Preterm birth is defined as birth at less then 37 weeks of pregnancy.
It is further categorized as:
- Moderate to late preterm (32 to < 37 weeks)
- Very preterm (28 to < 32 weeks)
- Extremely preterm (< 28 weeks)
Key facts (World Health Organization)
- Every year, an estimated 15 million babies are born preterm (before 37 completed weeks of gestation), and this number is rising.
- Preterm birth complications are the leading cause of death among children under 5 years of age, responsible for nearly 1 million deaths in 2013.
- Preterm birth is a leading cause of disability and learning problems in childhood.
An estimated 15 million babies are born too early every year. That is more than 1 in 10 babies. Almost 1 million children die each year due to complications of preterm birth. Many survivors face a lifetime of disability, including learning disabilities and visual and hearing problems.
Why does preterm birth happen?
Preterm birth occurs for a variety of reasons. Most preterm births happen spontaneously, but some are due to early induction of labour or caesarean birth for medical reasons.
Common causes of preterm birth include multiple pregnancies, infections and chronic conditions such as diabetes and high blood pressure; however, very often no cause is identified. There could also be a genetic influence. Better understanding of the causes and mechanisms will advance the development of solutions to prevent preterm birth.
What happens to preterm babies as they grow up?
Many children born preterm go on to lead happy and fulfilling lives, but a significant number have life-long effects due to the effect of early birth on the developing brain. The following problems are all more common among children born preterm:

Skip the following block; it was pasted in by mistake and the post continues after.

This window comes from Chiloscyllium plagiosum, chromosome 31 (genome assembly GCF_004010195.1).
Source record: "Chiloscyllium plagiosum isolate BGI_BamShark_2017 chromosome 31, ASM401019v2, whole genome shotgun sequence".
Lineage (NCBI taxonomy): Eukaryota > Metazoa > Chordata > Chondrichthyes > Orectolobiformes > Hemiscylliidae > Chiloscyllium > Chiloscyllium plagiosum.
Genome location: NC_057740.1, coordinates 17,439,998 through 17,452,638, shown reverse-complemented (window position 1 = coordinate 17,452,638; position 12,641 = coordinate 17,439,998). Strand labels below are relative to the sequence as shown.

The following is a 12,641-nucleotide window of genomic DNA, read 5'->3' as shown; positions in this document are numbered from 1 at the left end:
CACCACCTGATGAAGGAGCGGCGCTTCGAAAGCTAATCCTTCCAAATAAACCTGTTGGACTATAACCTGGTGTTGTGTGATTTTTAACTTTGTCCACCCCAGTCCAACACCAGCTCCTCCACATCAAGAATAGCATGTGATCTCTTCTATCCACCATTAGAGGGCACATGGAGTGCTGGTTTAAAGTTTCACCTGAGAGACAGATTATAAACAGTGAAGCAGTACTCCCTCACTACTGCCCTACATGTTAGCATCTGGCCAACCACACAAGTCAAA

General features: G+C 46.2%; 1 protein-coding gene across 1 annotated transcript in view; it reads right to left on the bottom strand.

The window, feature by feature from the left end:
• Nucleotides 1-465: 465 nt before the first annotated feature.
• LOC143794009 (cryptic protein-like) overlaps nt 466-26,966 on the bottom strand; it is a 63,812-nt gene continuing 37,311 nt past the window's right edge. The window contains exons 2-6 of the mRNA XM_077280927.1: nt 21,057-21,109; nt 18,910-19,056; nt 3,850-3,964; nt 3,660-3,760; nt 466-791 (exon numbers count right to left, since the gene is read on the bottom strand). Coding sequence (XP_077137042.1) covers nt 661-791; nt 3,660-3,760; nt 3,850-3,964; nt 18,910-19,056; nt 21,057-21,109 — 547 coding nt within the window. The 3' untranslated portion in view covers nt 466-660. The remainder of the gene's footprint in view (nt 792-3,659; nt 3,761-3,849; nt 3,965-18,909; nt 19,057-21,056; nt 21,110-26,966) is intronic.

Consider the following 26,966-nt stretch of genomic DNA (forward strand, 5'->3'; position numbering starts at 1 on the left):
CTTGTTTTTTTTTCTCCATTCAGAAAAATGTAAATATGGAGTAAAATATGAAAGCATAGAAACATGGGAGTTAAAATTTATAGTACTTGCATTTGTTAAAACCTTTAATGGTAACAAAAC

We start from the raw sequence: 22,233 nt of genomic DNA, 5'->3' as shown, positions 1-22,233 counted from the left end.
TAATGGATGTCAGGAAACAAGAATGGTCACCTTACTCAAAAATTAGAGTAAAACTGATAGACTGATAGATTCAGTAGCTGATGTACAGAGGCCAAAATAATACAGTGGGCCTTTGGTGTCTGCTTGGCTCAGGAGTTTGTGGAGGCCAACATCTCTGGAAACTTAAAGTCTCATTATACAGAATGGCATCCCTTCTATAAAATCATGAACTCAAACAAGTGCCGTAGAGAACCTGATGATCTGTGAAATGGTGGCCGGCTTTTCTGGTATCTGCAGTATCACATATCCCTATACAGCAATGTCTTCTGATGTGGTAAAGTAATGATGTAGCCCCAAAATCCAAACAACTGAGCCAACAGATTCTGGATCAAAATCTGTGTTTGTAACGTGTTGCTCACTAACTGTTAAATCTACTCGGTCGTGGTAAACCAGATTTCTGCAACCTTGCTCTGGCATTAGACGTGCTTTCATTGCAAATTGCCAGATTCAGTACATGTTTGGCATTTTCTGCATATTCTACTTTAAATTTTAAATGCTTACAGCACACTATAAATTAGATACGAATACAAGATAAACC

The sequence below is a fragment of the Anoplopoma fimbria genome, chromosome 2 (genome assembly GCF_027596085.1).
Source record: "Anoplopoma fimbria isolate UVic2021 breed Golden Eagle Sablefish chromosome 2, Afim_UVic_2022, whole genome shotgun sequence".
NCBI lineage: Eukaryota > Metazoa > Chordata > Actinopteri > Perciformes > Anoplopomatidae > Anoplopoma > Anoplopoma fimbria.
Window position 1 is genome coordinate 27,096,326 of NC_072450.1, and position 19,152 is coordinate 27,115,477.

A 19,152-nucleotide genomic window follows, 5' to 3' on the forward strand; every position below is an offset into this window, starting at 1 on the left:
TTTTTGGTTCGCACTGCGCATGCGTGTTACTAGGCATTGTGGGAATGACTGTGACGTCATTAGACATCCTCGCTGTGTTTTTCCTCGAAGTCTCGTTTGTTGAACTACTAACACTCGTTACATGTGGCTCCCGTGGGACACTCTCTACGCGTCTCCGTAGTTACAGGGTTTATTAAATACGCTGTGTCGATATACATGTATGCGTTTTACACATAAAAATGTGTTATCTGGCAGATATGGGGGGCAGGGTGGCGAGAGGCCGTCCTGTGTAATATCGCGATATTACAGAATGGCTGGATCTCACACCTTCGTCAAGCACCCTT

- Neurodevelopmental disorders eg cerebral palsy
- Difficulties with hearing and vision
- Learning and behavioural problems
- Social difficulties
- Increased likelihood of receiving a diagnosis of autism spectrum disorder
- Increased need for educational support
There are also risks of physical problems including sub-optimal growth, respiratory infections, reproductive problems, psychiatric diseases and high blood pressure.
Investigation of the causes, prevention, management and long-term outcome of babies born ‘too early or too small’ is a research priority that requires solutions from different branches of medicine and psychology. And yet, much information about the effects of preterm birth comes from historic cohorts of children that do not reflect modern care practices; studies have tended to focus on preterm infants at one point in time in very early childhood before important cognitive, social and physical functions emerge; diagnostic tests for assessing and predicting impairments are imprecise; and cohorts linked to imaging and biological information are few so the mechanisms that link preterm birth with the problems listed above are poorly understood.
There is an urgent need to study a 21st century cohort that is exceptionally and comprehensively characterised from genetics to cells to medical, educational and social information.
We aim to recruit a cohort of 400 preterm infants (born at less than 32 weeks of pregnancy) and healthy controls, and to acquire brain imaging from birth to adulthood that is linked to comprehensive biological information and detailed clinical, environmental and neuropsychological data. This unique, integrated and longitudinal resource will, when combined with molecular and stem cell technologies enable the study of the human biology underlying perinatal brain injury. This is the essential first step for the discovery and clinical testing of preventative and regenerative treatments for preterm brain injury.